A New Canadian Gaull Family Connection

It takes a while to thoroughly read and, if necessary, respond to more than 1400 emails. That’s the number of email messages that accumulated during my recent illness. One of the more intriguing messages was sent through Ancestry from a researcher in Saskatchewan, Canada who is related through marriage to one of my Gaull family cousins, a second cousin to be specific.

I immediately went through my genealogy database to find that I had some basic information about ‘other’ members of the Gaull family who were at least at one time in Canada, but really until this week when I dedicated some time to researching this family branch, I had no idea of the group of cousins (even as a family member I’m probably not allowed to refer to them as a ‘flock of Gaulls’) living on the Canadian prairies.

The connection is through my great great grandfather, John Gaull (1860-1942) who with his wife, Harriet McKenzie, raised eleven children including my great grandmother, Jessie McKenzie Gaull and her younger sister, Mary Jane Gaull. (John Gaull is pictured below, in the centre surrounded by family members in a 1928 photo taken on the family dairy farm in Monymusk, Scotland).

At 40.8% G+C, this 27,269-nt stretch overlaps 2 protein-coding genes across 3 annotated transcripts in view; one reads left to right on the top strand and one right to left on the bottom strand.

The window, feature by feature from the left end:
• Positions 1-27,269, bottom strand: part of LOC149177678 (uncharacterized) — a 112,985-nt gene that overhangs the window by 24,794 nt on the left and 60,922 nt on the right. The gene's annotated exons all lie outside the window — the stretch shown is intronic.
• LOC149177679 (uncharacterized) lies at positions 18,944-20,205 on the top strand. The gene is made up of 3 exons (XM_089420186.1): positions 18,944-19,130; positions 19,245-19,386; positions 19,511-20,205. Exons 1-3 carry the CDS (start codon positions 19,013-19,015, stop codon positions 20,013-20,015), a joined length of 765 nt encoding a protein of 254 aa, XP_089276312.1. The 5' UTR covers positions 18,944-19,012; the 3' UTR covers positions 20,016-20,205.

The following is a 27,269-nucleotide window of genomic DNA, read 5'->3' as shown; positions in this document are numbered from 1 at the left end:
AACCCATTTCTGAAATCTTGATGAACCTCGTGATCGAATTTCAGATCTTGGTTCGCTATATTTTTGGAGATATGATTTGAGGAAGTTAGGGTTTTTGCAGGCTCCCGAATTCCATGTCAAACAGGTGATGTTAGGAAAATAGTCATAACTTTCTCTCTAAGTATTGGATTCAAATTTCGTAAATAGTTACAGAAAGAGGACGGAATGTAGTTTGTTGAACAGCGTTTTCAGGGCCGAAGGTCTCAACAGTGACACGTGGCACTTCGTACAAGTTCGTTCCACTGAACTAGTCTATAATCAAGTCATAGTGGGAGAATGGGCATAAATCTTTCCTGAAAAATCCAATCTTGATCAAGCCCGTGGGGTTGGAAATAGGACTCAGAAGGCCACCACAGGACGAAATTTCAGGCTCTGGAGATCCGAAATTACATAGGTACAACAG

Mary Jane was only 16 years of age when she gave birth to her first child, Mary Jane Donald. Although the birth was registered as being “illegitimate,” the father was identified at the time of birth registration as James Donald, a local 21 year old farm servant. When James Donald and Mary Jane Gaull married early in the January following their daughter’s birth, Mary Jane Donald’s birth was deemed to have been ‘legitimized’ and a Record of Corrected Entry (RCE) was registered stating that to be the case. (It is important when conducting Scottish research to look for these RCE’s as they ‘pop up’ unexpectedly and can prove to be invaluable to your research).

James and Mary Jane went on to have seven additional children and, of their eight children, it appears that at least two immigrated to Canada in search of better lives and likely free land to farm in western Canada. William ‘Bill’ Donald and his younger brother Peter Donald both settled in Saskatchewan, married and raised families. I can now look forward to connecting with these ‘new’ cousins!

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